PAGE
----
6 Ways to Beat the Stigma around NOT Drinking:

  1. Choose the right answer and group: going out with a group of people who drink means that you will be offered a drink, often. Learning how to say no is difficult: Just say, “No thank you, I am not drinking.” “No thanks, I don’t drink.” “I gave it up.” And all the other responses we have chatted about in previous blogs.
  2. Concentrate on something else: avoid drinking events by organising your own non-drinking events: sport, cooking or baking, camping, adventure, movies, trampolining, and the list is endless. More and more sober events are becoming popular and big companies are jumping on the bandwagon to get youths out and about without alcohol. Check out this group in Ireland!
  3. Hang out with a group of sober friends: once you have decided not to drink, keep your sober friends and look after them. Invite them around, meet them out at sober events and hang out together in coffee bars and parks.
  4. Be healthy and still have fun: there is so much more to life than drinking. Get healthy, find a sport or activity that you love and mix with those new friends. Drinking causes untold health issues and even death! Time to get a life instead!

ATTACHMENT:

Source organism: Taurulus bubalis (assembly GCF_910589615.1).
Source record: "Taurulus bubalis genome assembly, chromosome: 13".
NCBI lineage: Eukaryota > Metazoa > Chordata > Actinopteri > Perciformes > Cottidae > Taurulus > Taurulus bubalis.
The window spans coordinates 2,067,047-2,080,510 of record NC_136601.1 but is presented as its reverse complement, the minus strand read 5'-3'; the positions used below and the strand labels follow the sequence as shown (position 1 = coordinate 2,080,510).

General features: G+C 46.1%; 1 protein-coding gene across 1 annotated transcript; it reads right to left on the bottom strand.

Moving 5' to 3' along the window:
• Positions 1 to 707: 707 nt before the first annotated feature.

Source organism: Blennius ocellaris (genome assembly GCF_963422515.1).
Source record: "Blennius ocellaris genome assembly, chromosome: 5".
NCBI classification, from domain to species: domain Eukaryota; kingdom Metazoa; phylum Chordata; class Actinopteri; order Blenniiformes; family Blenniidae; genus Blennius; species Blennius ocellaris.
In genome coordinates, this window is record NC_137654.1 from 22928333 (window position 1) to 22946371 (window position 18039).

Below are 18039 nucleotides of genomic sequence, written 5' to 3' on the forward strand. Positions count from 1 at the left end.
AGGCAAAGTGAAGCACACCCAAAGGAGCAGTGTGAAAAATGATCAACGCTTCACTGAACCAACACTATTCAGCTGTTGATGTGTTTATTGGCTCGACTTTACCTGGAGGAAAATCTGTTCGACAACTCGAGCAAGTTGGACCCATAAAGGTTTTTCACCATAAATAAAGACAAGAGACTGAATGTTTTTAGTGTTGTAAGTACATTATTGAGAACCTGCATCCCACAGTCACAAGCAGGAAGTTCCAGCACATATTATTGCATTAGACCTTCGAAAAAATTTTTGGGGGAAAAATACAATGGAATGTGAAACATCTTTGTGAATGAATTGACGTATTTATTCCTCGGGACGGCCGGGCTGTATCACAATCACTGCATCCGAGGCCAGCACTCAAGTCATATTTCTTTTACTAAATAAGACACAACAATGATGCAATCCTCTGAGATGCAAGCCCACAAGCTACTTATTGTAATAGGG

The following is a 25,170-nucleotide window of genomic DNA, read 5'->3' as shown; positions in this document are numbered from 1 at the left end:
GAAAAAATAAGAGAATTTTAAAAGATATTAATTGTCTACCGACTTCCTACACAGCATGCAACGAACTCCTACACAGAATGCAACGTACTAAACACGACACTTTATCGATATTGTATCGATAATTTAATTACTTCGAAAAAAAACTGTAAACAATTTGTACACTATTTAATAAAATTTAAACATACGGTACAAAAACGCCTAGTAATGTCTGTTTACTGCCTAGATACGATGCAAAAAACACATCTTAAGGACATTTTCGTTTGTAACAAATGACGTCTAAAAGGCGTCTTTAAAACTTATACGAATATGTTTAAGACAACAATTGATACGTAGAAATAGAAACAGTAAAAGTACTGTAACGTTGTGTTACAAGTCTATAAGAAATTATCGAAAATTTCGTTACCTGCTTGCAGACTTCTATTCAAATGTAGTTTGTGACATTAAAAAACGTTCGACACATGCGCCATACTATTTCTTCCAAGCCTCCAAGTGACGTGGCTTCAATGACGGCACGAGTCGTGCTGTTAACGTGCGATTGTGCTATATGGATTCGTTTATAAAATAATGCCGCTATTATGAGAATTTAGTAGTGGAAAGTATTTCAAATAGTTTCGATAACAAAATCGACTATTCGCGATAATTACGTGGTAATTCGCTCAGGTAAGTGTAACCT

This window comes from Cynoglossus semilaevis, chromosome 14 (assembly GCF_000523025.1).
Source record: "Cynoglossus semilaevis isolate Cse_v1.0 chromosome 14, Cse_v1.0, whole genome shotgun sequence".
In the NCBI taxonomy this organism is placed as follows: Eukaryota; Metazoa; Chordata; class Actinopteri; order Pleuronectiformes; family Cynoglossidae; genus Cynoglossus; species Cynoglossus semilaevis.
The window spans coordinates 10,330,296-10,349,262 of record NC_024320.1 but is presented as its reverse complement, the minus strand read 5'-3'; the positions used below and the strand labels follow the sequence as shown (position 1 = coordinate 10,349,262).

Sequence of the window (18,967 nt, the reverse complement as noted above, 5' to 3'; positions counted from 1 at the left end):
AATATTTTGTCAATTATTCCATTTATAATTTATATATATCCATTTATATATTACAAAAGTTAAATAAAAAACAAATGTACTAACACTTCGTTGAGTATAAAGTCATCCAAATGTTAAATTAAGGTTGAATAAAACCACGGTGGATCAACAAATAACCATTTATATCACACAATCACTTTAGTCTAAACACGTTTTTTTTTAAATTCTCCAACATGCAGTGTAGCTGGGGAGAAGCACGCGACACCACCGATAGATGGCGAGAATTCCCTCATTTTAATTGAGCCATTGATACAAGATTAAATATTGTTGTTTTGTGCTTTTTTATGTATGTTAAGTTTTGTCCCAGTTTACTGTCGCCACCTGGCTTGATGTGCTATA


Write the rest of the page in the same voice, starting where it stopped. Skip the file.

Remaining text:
5. Empathise with drinkers and avoid moralising: we all have choices and if we choose not to drink so be it. We need to leave the drinkers alone and allow them to find their own ways to sobriety if that is what they want. In the same vein, drinkers need to allow non-drinkers to be sober and have their own fun. There is no need for ridicule or stigma around serious social choices.
  6. Accept others for who they are: the worst thing we can do as non-drinkers is to moralise our sobriety. Also, people who drink should stop making out that their drinking makes them greater and more fun than others.

It IS weird that we should have to apologise for not drinking. But we can learn the tools about being sober or a teetotaller in a drinking society. And we can lead the way. More and more people are quitting alcohol. And millions are addicted to the booze. All that we can do is walk in the light, shine the love and hope that others will see how being sober really rocks!

If you want to stop drinking, chat to Janet Gourand at Tribe Sober and do the Sober Spring Challenge!